Present-day paleontology in its self-description refers to fossils as “documents from the archives of the Earth” (C. Cohen). By means of those natural objects a history is narrated that reaches beyond human experience, and therefore all manmade historical sources. These artificial sources on the other hand form the basic “historical material” of the science of history as methodologically defined by the nineteenth-century German historian Johann Gustav Droysen: objects bearing the marks of the human hand, a “signature” that relates them to the course of the history of mankind.
While Droysen drew a sharp line between the realm of the science of nature and the science of history and their related material, late medieval historiography did not know about any distinction between "historical" naturalia and artificialia. Both were included within the historia sacra, the model of a universal history based on the Bible. "History" for the medieval Christian meant a process beginning with the creation of the world leading to its anticipated end. Nature was just like civilization bound to this process. Occurrences in the natural as well as in the human sphere inevitably had to be seen as expressions of the biblical message.
Therefore, certain fossils whose substance and outer appearance apparently referred to their ancient origin could be related to events linked to their place of finding. Not unlike charters or chronicles they could be "read," their mere materiality bearing the particular affirmative information about the past historiographers were looking for—or that was esteemed to fit a required explanation of the conspicuous natural object.
Whether huge fossilized bones were regarded as a proof for the existence of giant forefathers or stony shells found on a mountaintop were held to be visible remains of the Noachian deluge—interpreting fossils during the late Middle Ages meant above all integration into and confirmation of the accepted frame of biblical history. Furthermore, the perception of such natural objects contributed to the establishing of traditions that helped to define the place of a community, town or (later on) nation within this historical frame.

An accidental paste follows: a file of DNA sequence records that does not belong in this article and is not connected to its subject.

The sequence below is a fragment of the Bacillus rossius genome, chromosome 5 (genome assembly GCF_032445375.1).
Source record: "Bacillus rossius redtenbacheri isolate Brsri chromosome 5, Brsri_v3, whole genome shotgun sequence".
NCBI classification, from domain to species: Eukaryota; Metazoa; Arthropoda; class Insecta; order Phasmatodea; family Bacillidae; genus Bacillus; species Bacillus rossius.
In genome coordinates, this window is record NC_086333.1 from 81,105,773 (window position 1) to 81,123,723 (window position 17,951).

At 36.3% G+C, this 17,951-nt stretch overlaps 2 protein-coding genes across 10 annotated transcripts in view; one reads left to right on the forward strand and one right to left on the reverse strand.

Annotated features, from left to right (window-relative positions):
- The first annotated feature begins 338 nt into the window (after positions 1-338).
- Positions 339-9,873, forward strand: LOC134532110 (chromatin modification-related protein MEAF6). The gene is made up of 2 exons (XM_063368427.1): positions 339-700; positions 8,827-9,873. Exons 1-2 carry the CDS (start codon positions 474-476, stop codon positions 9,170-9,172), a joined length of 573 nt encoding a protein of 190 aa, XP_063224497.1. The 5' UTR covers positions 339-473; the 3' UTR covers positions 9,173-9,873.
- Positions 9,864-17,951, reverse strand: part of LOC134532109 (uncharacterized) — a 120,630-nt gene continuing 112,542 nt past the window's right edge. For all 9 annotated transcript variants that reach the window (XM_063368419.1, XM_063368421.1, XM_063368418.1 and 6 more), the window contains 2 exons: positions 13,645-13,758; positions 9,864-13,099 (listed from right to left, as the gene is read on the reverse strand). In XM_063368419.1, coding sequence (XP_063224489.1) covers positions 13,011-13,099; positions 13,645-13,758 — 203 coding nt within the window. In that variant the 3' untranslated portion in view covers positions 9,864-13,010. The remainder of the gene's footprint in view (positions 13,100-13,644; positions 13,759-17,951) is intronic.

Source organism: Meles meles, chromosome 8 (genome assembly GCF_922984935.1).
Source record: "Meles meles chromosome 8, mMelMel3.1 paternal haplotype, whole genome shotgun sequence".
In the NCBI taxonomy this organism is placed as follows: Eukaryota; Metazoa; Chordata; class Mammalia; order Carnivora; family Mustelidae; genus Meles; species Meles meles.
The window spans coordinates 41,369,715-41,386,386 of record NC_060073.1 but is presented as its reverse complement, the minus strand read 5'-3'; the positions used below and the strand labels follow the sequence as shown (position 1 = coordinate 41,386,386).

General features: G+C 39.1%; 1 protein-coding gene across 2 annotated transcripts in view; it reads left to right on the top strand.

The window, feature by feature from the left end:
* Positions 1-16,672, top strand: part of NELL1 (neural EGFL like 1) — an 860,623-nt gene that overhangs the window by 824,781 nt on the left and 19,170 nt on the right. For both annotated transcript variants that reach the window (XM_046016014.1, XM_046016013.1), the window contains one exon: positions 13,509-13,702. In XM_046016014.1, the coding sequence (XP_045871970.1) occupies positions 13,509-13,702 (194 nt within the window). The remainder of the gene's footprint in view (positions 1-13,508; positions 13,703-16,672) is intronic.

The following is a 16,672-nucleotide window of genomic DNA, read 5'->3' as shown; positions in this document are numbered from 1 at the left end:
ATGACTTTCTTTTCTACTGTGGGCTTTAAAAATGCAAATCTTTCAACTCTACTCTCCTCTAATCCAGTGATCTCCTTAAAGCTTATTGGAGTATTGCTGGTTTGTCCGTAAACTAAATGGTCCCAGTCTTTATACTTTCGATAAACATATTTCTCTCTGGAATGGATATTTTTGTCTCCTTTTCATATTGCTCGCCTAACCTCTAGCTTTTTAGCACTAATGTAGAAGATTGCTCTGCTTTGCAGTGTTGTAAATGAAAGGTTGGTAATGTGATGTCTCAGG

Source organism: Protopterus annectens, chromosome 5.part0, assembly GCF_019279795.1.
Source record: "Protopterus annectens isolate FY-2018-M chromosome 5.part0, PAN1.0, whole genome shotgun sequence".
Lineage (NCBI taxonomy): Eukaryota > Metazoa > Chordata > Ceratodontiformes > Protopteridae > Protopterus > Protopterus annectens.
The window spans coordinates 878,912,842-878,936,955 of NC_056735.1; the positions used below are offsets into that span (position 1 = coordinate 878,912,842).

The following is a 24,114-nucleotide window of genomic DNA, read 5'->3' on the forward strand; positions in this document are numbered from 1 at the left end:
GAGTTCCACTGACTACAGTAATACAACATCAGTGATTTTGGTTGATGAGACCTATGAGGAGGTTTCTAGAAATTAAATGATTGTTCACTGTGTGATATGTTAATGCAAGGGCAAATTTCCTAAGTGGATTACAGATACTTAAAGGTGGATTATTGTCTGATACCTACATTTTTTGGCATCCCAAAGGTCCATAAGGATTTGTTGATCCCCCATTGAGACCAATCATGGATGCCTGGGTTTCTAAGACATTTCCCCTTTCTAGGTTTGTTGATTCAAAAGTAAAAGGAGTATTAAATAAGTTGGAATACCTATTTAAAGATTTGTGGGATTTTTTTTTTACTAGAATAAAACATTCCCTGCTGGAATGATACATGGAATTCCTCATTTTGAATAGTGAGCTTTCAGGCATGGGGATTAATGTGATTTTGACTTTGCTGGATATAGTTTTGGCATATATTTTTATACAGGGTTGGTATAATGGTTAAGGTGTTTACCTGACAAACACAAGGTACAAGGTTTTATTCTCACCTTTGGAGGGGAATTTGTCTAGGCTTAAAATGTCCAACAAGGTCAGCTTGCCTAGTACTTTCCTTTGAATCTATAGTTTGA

The materiality of the fossils, on the other hand, could predestine them as means of representation: in the setting of church interiors and town halls they appeared to the viewer not as mere curiosities but rather as historical exempla depicting local history as a legitimised and important part of biblical chronology. This project investigated the phenomenon of the perception and interpretation of natural objects as historical evidence. It raised the question of the medieval notion of these "solid sources of history": the estimation of their reliability, their relation to other forms of historical material (such as coins, ruins, charter seals, and other artefacts as well as to relics) and to the written word, and the intellectual context of the time that seems to have awarded a particular relevance to material evidence. (For instance, concerning the legal sphere the thirteenth century brought a discussion about the credibility of eyewitness accounts and the possibility of gaining information about past events from the visual experience of objects. At the same time modes for the scrutiny of charters were developed, linking reliability with the appearance and materiality of an object in question). In this way it was shown how “Fossils during the Middle Ages” contributed to the problem of knowledge and belief that would occupy humanists, antiquarians, and historians in the centuries to come.